Development of risk-stratification groups is probably a more useful use of D-dimer plus clinical risk factors as illustrated by our classification and regression tree analysis described in the full publication [8]. Here multiple D-dimer cut-offs were employed along with clinical risk factors and CRP to identify groups with disparate AAA risk.

The novel finding of the current study was the association of plasma D-dimer with AAA progression. This finding remained after the adjustment for AAA diameter. It has been suggested that AAA thrombus is involved in aneurysm progression as a result of promoting inflammation and aortic-wall degradation [14].

D-dimer concentrations could reflect the “activity” of thrombus and thus provide a measure of on-going aortic-wall destruction. Further evidence is required and it is likely that randomized trials will address the effect of anti-platelet agents in limited AAA progression in the future.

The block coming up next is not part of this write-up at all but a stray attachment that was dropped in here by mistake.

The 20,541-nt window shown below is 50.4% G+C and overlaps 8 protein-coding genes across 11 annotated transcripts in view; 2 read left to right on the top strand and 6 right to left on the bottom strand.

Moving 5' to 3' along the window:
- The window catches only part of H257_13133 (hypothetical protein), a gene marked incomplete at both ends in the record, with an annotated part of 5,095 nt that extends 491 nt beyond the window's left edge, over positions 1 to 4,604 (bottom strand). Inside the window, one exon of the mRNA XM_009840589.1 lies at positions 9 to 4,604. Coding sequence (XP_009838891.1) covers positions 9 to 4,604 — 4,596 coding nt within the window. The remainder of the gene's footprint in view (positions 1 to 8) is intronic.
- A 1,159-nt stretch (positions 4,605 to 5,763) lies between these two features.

In conclusion this work suggests that D-dimer can add to both a diagnostic and prognostic algorithm for AAA. The exact level of D-dimer employed and its economic value need further assessment in other populations.

References
  1. Golledge J, Muller J, Daugherty A, Norman P. Abdominal aortic aneurysm: pathogenesis and implications for management. Arterioscler Thromb Vasc Biol 2006; 26: 2605-13.
  2. Sandiford PMosquera DBramley D. Trends in incidence and mortality from abdominal aortic aneurysm in New Zealand. Br J Surg. 2011; 98: 645-51.
  3. Norman P, Le M, Pearce C, Jamrozik K. Infrarenal aortic diameter predicts all-cause mortality. Arterioscler Thromb Vasc Biol. 2004; 24: 1278-82.
  4. Golledge J, Tsao PS, Dalman RL, Norman PE. Circulating markers of abdominal aortic aneurysm presence and progression. Circulation 2008; 118: 2382-92.